I’ve been getting asked a lot lately what I think about Google’s new “Project Ara” – their modular smartphone initiative that’s gotten some press lately. Katherine Noyes’ insightful, new article in Fortune magazine is a good case in point. Is Google crazy for trying this? Or are we reaching a tipping point – generationally, socially – where the inherent benefits of the approach will appeal in a way that’s economically sustainable?
In a word, yes. Because, honestly, all great leaders are a little crazy. And Google has shown it wants to earn that reputation.
There are a number of compelling reasons why a modular approach to a smartphone might catch on, most of which have already been noted elsewhere – choice, flexibility, less e-waste, more room for community involvement. My company, Bug Labs, has been a pioneer in this space since 2006. We started initially with modular hardware and have since evolved our thinking to include modular software. For example, we recently launched dweet™ and freeboard™ – two, simple, modular apps meant to make building “Internet of Things” products faster and easier. But there is another aspect of this discussion that bears consideration.
For the most part, smart phones are a mass market consumer device. The huge volumes sold to date have all gone to folks like you and me. We use them as-is, exactly in the manner designed, for our own personal lives and activities. And that model has been an enormous success. However, many people are now using their own personal phones at work too. So many of us are doing it that a brand new acronym has been invented – B.Y.O.D. – Bring Your Own Device.
In essence, BYOD means that instead of using that old-school, company issued Blackberry, we are instead using our personal iPhone or Android device, irrespective of the corporate rules. As disruptive as it is, smart organizations aren’t fighting the trend. They are leveraging the investments their employees are making in new technology. For Project Ara, BYOD could be a godsend.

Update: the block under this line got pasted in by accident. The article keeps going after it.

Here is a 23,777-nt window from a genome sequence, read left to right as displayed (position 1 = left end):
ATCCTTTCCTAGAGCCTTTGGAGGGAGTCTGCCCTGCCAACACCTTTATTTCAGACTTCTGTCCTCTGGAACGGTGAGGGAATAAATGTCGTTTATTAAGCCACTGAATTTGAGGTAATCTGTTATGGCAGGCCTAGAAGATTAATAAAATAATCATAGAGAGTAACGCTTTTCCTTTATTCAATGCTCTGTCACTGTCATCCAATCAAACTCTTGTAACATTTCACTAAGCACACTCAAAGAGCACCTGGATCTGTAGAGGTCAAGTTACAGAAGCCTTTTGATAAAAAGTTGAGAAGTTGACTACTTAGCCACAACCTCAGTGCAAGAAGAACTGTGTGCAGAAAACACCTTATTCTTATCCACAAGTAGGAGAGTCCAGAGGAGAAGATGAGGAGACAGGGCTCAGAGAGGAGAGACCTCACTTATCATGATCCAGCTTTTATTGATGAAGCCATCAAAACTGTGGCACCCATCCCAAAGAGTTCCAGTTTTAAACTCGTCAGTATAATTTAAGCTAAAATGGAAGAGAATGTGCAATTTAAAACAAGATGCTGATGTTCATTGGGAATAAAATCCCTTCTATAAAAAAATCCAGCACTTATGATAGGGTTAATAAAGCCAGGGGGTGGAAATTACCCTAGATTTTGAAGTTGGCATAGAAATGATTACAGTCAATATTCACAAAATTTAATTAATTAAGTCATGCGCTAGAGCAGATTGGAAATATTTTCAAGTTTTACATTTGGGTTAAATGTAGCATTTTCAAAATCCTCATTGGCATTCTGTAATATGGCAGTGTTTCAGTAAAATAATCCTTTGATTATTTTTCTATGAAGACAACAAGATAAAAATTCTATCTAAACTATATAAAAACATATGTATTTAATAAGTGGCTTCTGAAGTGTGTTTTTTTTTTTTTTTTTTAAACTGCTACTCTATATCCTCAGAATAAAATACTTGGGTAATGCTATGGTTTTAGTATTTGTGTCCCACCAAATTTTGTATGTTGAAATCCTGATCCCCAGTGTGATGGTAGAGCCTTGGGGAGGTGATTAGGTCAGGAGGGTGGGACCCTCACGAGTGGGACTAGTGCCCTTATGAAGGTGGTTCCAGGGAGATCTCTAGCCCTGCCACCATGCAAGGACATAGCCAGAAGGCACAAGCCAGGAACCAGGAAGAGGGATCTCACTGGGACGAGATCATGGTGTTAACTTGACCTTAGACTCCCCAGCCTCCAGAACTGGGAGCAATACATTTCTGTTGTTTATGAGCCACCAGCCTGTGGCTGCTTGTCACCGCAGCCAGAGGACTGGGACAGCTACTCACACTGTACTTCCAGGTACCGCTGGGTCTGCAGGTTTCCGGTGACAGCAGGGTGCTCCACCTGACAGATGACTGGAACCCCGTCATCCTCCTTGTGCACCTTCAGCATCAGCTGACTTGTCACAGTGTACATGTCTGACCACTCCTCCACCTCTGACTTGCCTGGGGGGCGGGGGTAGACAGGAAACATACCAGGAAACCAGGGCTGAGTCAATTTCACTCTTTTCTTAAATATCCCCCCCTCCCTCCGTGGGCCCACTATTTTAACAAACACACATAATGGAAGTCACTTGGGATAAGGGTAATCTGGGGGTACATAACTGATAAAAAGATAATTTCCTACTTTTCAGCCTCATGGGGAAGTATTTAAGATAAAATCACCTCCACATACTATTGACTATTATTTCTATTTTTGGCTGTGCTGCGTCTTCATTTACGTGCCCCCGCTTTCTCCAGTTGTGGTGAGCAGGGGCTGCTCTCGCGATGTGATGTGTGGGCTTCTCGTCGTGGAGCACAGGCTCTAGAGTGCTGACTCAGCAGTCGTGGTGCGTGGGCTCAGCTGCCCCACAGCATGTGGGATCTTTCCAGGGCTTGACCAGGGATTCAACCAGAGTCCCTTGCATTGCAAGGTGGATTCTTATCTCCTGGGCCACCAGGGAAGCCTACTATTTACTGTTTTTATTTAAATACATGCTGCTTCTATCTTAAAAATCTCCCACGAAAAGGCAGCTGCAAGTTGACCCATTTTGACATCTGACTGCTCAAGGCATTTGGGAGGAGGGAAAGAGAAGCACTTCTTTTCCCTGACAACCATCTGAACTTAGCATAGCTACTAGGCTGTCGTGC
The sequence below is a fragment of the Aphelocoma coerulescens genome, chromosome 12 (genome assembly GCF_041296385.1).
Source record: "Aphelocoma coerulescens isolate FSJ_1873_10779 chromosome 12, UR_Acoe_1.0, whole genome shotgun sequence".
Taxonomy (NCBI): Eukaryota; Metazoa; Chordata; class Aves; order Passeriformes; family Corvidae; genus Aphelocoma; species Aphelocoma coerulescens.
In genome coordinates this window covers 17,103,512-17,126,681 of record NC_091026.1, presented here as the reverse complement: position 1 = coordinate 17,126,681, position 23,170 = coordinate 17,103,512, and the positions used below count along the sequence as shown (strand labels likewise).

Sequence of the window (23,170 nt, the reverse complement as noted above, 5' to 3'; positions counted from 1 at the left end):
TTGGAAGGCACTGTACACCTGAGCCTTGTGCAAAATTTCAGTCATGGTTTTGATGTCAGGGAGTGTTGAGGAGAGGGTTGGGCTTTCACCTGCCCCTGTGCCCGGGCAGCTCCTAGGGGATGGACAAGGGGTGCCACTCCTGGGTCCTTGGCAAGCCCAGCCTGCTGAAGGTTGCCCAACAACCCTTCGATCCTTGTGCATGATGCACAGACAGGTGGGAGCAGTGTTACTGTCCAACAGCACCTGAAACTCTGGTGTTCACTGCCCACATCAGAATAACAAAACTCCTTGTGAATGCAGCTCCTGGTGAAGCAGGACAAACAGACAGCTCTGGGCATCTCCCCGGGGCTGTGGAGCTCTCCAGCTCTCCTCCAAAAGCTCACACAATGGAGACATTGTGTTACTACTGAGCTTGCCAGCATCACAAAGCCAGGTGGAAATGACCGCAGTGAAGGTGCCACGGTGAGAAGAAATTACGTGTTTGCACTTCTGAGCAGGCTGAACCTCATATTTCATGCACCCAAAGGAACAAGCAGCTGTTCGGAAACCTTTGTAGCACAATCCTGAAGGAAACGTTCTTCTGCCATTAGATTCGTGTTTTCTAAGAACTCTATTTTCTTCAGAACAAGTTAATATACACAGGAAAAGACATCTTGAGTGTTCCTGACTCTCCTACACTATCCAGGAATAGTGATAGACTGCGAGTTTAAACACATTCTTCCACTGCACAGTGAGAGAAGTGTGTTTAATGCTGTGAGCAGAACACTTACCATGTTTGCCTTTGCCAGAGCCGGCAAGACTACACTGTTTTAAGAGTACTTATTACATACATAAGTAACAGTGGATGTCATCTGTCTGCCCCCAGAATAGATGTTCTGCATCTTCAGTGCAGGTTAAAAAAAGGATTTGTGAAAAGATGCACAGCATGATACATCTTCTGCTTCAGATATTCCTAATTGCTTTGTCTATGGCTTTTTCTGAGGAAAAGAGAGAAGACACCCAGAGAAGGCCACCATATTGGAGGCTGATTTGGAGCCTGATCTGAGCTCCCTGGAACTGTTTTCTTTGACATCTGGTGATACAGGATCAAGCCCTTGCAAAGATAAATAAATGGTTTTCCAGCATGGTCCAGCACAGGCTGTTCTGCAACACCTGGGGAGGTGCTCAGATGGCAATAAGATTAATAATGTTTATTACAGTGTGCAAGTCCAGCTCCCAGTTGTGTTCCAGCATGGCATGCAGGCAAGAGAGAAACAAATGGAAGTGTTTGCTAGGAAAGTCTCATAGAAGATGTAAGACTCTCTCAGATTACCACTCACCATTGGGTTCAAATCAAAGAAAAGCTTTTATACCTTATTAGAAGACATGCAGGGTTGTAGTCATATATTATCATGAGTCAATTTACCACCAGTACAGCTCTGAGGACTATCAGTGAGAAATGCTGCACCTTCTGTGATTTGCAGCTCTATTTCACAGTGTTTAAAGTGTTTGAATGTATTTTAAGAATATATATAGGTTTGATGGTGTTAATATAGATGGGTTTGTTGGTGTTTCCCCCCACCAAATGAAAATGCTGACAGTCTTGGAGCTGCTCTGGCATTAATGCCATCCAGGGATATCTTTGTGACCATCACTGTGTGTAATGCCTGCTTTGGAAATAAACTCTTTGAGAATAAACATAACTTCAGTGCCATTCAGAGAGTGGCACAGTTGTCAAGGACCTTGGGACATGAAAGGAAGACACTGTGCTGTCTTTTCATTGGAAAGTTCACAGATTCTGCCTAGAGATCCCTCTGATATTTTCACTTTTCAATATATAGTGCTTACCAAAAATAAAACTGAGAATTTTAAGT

A key benefit of a modular device is the ability to change its “personality” by simple changing some of the key components that make up the phone. Today, applications are the only way we can modify the behavior of our phones to participate in any kind of BYOD activity. Those applications, in turn, use whatever sensors, buttons, interfaces that are built-in to the phone. Smartphone application designers are only able to use what’s provided by the mass market manufacturers. This is a pretty serious constraint.
Imagine a situation where businesses could write specific, high-value applications that take advantage of your phone with a special, company-provided module installed. For example, maybe it would make sense to swap out the normal camera for a faster, more accurate, barcode reader. Or maybe, for the job you’re on, an infrared thermometer would be super helpful. Neither of those components come with the “standard issue” phone. But they could be made available by an employer, or customer, or partner. The modularity, in this model, is multi-tenant – that is, the advantages extend far beyond any one individual and their own module collection. It’s a little like, you own a cup. What gets poured into it changes over time. Sometimes you fill it, other times someone else does.
With this line of thinking, the idea of a mass market changes. Specifically, the word “mass” takes on a different meaning. Instead of it meaning a mass quantity of the same, exact thing each owned by single owner, it represents a mass matrix of potential module combinations owned by a similar mass matrix of individuals and/or organizations. This is a huge change. And it unlocks a similarly huge opportunity because it is a raw, untouched area for innovation. It will require serious commitment and appetite for risk (and the pocketbook to persevere). I think Google may be the right company to lead the way.
One thing worth noting however. While this approach eliminates the “tyranny of the the killer app” it replaces it with another equally troublesome issue —> the “tyranny of choice”. But that’s the subject of another blog post